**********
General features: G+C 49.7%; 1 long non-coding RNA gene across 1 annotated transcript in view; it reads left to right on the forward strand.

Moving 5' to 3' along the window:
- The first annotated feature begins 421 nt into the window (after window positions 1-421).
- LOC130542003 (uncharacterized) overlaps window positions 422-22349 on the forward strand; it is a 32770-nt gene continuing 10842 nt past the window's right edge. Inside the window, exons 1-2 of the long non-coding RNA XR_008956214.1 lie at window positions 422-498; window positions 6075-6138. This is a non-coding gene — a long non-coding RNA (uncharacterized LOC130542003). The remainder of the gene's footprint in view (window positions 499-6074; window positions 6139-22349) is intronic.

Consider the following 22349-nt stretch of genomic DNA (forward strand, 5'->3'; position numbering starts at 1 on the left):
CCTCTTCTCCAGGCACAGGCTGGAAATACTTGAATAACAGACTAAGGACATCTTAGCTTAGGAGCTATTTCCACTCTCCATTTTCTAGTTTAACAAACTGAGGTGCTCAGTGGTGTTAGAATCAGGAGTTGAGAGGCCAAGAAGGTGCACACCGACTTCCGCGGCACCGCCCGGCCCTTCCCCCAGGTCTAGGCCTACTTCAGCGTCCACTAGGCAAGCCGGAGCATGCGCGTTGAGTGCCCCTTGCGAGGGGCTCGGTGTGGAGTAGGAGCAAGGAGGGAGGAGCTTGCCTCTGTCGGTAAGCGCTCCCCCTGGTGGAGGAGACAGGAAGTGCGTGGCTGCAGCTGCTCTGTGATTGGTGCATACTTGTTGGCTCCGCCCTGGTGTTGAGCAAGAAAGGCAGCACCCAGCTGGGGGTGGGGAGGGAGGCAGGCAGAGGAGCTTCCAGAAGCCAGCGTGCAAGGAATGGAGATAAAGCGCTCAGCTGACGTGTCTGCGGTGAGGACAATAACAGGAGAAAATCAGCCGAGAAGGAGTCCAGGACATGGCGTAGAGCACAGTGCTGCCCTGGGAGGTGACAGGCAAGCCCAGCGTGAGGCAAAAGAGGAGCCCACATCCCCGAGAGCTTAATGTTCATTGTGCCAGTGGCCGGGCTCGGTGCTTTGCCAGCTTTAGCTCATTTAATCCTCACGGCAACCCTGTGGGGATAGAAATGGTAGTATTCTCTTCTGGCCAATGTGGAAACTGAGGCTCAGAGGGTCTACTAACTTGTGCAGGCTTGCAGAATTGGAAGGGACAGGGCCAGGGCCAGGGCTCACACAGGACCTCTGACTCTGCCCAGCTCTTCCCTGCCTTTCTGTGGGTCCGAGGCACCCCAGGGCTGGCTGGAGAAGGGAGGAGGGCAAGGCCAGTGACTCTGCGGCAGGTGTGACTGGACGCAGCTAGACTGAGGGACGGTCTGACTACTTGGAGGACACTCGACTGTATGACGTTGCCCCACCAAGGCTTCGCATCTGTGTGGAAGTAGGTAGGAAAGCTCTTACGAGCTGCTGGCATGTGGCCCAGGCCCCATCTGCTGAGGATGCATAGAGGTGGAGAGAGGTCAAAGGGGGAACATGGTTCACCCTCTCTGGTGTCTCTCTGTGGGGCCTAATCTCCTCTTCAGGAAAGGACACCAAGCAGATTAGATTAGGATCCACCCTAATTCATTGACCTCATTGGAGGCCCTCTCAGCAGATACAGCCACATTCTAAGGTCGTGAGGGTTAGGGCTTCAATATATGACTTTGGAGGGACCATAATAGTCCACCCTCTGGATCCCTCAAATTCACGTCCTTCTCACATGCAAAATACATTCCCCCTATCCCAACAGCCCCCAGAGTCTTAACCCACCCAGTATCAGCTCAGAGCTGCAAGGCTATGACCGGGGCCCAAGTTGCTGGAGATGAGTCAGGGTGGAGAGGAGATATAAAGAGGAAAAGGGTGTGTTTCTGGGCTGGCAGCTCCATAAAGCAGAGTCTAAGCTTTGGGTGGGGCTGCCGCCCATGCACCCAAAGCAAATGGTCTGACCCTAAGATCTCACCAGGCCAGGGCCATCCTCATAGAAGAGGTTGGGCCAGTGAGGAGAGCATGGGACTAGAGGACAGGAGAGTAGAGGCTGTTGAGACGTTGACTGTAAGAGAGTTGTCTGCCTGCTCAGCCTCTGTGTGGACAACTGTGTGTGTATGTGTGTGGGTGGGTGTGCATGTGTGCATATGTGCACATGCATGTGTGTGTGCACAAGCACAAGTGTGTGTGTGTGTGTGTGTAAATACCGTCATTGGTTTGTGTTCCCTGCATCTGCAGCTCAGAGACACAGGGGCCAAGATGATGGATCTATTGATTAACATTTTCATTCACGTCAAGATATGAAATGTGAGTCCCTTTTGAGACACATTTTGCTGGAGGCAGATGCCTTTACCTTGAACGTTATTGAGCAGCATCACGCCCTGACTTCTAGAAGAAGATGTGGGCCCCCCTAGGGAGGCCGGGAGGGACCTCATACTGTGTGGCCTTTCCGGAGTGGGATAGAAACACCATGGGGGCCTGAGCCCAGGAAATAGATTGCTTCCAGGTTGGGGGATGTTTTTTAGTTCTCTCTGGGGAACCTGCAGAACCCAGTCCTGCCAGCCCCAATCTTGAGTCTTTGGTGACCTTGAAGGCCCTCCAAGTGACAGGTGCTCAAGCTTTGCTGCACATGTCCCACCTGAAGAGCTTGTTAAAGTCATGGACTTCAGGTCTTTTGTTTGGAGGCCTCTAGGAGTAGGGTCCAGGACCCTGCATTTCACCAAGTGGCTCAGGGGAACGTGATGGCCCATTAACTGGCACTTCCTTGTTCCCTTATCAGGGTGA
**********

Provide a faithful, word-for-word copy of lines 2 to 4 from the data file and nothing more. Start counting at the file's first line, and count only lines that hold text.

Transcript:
Moving 5' to 3' along the window:
- The first annotated feature begins 421 nt into the window (after window positions 1-421).
- LOC130542003 (uncharacterized) overlaps window positions 422-22349 on the forward strand; it is a 32770-nt gene continuing 10842 nt past the window's right edge. Inside the window, exons 1-2 of the long non-coding RNA XR_008956214.1 lie at window positions 422-498; window positions 6075-6138. This is a non-coding gene — a long non-coding RNA (uncharacterized LOC130542003). The remainder of the gene's footprint in view (window positions 499-6074; window positions 6139-22349) is intronic.